Carrying cometary and interstellar particles, NASA's Stardust sample return mission returned safely to Earth touching down at 2:10 a.m. Pacific time in the U.S. Air Force Utah Test and Training Range.
According to NASA:
Stardust released its sample return capsule at 9:57 p.m. Pacific time last night. The capsule entered the atmosphere four hours later at 1:57 a.m. Pacific time. The drogue and main parachutes deployed at 2:00 and 2:05 a.m. Pacific time, respectively.
The sample return capsule's science canister and its cargo of comet and interstellar dust particles will be transferred to the Johnson Space Center, Houston, where it will be opened.
Launched in 1999, The Stardust mission traveled 2.88 billion miles during its seven-year round-trip odyssey which included a 2004 encounter with comet Wild 2.
Scientists hope that the million or so microscopic particles returned by Stardust will provide information about what the Solar System was like when it formed 4.6 billion years ago.
Dr. Simon Green of the Planetary and Space Science Research Institute told the BBC, "Stardust could provide a new window into the distant past:"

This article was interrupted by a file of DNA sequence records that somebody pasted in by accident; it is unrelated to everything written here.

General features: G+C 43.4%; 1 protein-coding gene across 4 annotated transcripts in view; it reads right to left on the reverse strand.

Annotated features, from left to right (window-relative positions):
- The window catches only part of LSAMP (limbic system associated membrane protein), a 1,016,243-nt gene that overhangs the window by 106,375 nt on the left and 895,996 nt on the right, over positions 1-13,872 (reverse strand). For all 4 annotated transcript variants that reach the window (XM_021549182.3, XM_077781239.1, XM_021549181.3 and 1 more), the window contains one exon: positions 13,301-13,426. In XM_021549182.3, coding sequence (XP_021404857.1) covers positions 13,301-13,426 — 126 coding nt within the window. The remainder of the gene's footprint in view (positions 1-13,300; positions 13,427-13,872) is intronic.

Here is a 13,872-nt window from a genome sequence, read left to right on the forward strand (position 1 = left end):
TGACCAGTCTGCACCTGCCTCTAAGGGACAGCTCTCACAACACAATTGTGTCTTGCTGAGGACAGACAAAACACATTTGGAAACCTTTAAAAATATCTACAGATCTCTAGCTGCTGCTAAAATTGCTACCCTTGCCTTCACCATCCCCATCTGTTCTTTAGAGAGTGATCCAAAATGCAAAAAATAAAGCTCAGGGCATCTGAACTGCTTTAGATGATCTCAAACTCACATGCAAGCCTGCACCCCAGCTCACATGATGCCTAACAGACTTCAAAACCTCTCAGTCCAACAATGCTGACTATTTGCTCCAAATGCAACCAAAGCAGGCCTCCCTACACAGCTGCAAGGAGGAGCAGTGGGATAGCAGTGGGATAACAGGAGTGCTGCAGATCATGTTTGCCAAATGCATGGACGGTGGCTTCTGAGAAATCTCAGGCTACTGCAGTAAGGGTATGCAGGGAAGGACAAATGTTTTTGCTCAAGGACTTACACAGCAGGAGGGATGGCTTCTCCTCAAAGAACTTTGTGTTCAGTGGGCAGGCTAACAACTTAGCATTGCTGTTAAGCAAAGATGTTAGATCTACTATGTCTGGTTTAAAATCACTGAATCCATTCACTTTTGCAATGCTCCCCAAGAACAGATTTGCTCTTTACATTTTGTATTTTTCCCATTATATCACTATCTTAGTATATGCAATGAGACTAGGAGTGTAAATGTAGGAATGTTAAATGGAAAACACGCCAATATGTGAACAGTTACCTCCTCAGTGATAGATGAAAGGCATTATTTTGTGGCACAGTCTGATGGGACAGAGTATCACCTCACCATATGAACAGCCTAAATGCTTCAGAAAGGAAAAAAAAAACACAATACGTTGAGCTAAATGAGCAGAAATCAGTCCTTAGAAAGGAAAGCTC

Because these particles have come from inside a comet, we know that essentially the particles haven't been heated since they became part of the comet, because the comet is made of ice.
That means that they contain information about the conditions that were present when they were incorporated into the comet.
That time was four-and-a-half thousand-million years ago, back when the Solar System formed; so what we hope to know from these particles is essentially what the Solar System looked like at that time, and essentially what we're all made of.
The Stardust sample return capsule being prepared for transportation to the Johnson Space Center. Image credits: NASA
"We are Stardust..."
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